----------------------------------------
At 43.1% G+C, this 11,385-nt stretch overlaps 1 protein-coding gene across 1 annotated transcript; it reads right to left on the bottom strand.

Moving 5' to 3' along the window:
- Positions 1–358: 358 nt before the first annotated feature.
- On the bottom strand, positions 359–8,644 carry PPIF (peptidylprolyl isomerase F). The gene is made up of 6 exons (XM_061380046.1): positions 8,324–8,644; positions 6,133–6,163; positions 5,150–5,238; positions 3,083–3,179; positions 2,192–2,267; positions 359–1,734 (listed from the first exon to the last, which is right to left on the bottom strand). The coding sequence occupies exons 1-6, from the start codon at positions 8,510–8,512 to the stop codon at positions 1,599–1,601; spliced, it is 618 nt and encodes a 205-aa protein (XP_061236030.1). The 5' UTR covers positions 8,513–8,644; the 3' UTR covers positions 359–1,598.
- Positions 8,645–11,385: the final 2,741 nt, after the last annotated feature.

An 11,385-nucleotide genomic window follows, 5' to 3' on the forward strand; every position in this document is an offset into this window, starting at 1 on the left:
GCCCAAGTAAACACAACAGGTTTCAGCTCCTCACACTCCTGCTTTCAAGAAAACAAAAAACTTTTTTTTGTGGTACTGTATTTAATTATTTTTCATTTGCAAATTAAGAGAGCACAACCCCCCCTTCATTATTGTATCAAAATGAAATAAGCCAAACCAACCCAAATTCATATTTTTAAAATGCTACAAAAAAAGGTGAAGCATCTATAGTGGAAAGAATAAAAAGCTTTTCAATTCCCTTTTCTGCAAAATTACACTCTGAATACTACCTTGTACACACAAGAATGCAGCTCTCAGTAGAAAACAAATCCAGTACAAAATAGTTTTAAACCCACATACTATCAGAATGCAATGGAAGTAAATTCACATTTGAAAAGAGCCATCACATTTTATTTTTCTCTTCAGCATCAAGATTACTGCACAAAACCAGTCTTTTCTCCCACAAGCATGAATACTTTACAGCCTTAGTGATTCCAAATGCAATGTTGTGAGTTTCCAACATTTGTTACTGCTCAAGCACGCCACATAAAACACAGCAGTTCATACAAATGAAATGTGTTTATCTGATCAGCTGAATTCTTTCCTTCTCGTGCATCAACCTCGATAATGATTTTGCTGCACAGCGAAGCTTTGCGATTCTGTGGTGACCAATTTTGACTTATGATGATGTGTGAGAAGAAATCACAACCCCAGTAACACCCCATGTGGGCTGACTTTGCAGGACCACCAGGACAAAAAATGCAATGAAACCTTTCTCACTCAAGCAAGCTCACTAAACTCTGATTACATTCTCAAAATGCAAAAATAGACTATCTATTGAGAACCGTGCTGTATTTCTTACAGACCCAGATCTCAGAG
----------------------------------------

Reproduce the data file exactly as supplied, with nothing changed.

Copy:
At 43.1% G+C, this 11,385-nt stretch overlaps 1 protein-coding gene across 1 annotated transcript; it reads right to left on the bottom strand.

Moving 5' to 3' along the window:
- Positions 1–358: 358 nt before the first annotated feature.
- On the bottom strand, positions 359–8,644 carry PPIF (peptidylprolyl isomerase F). The gene is made up of 6 exons (XM_061380046.1): positions 8,324–8,644; positions 6,133–6,163; positions 5,150–5,238; positions 3,083–3,179; positions 2,192–2,267; positions 359–1,734 (listed from the first exon to the last, which is right to left on the bottom strand). The coding sequence occupies exons 1-6, from the start codon at positions 8,510–8,512 to the stop codon at positions 1,599–1,601; spliced, it is 618 nt and encodes a 205-aa protein (XP_061236030.1). The 5' UTR covers positions 8,513–8,644; the 3' UTR covers positions 359–1,598.
- Positions 8,645–11,385: the final 2,741 nt, after the last annotated feature.

An 11,385-nucleotide genomic window follows, 5' to 3' on the forward strand; every position in this document is an offset into this window, starting at 1 on the left:
GCCCAAGTAAACACAACAGGTTTCAGCTCCTCACACTCCTGCTTTCAAGAAAACAAAAAACTTTTTTTTGTGGTACTGTATTTAATTATTTTTCATTTGCAAATTAAGAGAGCACAACCCCCCCTTCATTATTGTATCAAAATGAAATAAGCCAAACCAACCCAAATTCATATTTTTAAAATGCTACAAAAAAAGGTGAAGCATCTATAGTGGAAAGAATAAAAAGCTTTTCAATTCCCTTTTCTGCAAAATTACACTCTGAATACTACCTTGTACACACAAGAATGCAGCTCTCAGTAGAAAACAAATCCAGTACAAAATAGTTTTAAACCCACATACTATCAGAATGCAATGGAAGTAAATTCACATTTGAAAAGAGCCATCACATTTTATTTTTCTCTTCAGCATCAAGATTACTGCACAAAACCAGTCTTTTCTCCCACAAGCATGAATACTTTACAGCCTTAGTGATTCCAAATGCAATGTTGTGAGTTTCCAACATTTGTTACTGCTCAAGCACGCCACATAAAACACAGCAGTTCATACAAATGAAATGTGTTTATCTGATCAGCTGAATTCTTTCCTTCTCGTGCATCAACCTCGATAATGATTTTGCTGCACAGCGAAGCTTTGCGATTCTGTGGTGACCAATTTTGACTTATGATGATGTGTGAGAAGAAATCACAACCCCAGTAACACCCCATGTGGGCTGACTTTGCAGGACCACCAGGACAAAAAATGCAATGAAACCTTTCTCACTCAAGCAAGCTCACTAAACTCTGATTACATTCTCAAAATGCAAAAATAGACTATCTATTGAGAACCGTGCTGTATTTCTTACAGACCCAGATCTCAGAG